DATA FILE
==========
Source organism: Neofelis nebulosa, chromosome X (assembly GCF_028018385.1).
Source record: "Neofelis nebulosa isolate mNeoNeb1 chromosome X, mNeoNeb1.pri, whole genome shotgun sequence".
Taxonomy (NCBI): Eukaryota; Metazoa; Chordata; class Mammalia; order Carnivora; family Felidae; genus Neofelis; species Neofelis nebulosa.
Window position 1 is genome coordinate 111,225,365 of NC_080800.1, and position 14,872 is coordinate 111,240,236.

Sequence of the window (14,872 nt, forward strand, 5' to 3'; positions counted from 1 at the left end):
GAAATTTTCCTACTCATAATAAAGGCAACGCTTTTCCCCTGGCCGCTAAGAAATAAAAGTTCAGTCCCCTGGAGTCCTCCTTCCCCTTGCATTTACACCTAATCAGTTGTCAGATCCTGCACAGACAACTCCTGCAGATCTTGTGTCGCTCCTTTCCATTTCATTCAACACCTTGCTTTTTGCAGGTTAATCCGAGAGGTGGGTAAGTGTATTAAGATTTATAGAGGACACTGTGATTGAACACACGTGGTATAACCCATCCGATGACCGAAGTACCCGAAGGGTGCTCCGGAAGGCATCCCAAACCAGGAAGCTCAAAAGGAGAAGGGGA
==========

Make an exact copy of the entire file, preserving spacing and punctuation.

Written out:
Source organism: Neofelis nebulosa, chromosome X (assembly GCF_028018385.1).
Source record: "Neofelis nebulosa isolate mNeoNeb1 chromosome X, mNeoNeb1.pri, whole genome shotgun sequence".
Taxonomy (NCBI): Eukaryota; Metazoa; Chordata; class Mammalia; order Carnivora; family Felidae; genus Neofelis; species Neofelis nebulosa.
Window position 1 is genome coordinate 111,225,365 of NC_080800.1, and position 14,872 is coordinate 111,240,236.

Sequence of the window (14,872 nt, forward strand, 5' to 3'; positions counted from 1 at the left end):
GAAATTTTCCTACTCATAATAAAGGCAACGCTTTTCCCCTGGCCGCTAAGAAATAAAAGTTCAGTCCCCTGGAGTCCTCCTTCCCCTTGCATTTACACCTAATCAGTTGTCAGATCCTGCACAGACAACTCCTGCAGATCTTGTGTCGCTCCTTTCCATTTCATTCAACACCTTGCTTTTTGCAGGTTAATCCGAGAGGTGGGTAAGTGTATTAAGATTTATAGAGGACACTGTGATTGAACACACGTGGTATAACCCATCCGATGACCGAAGTACCCGAAGGGTGCTCCGGAAGGCATCCCAAACCAGGAAGCTCAAAAGGAGAAGGGGA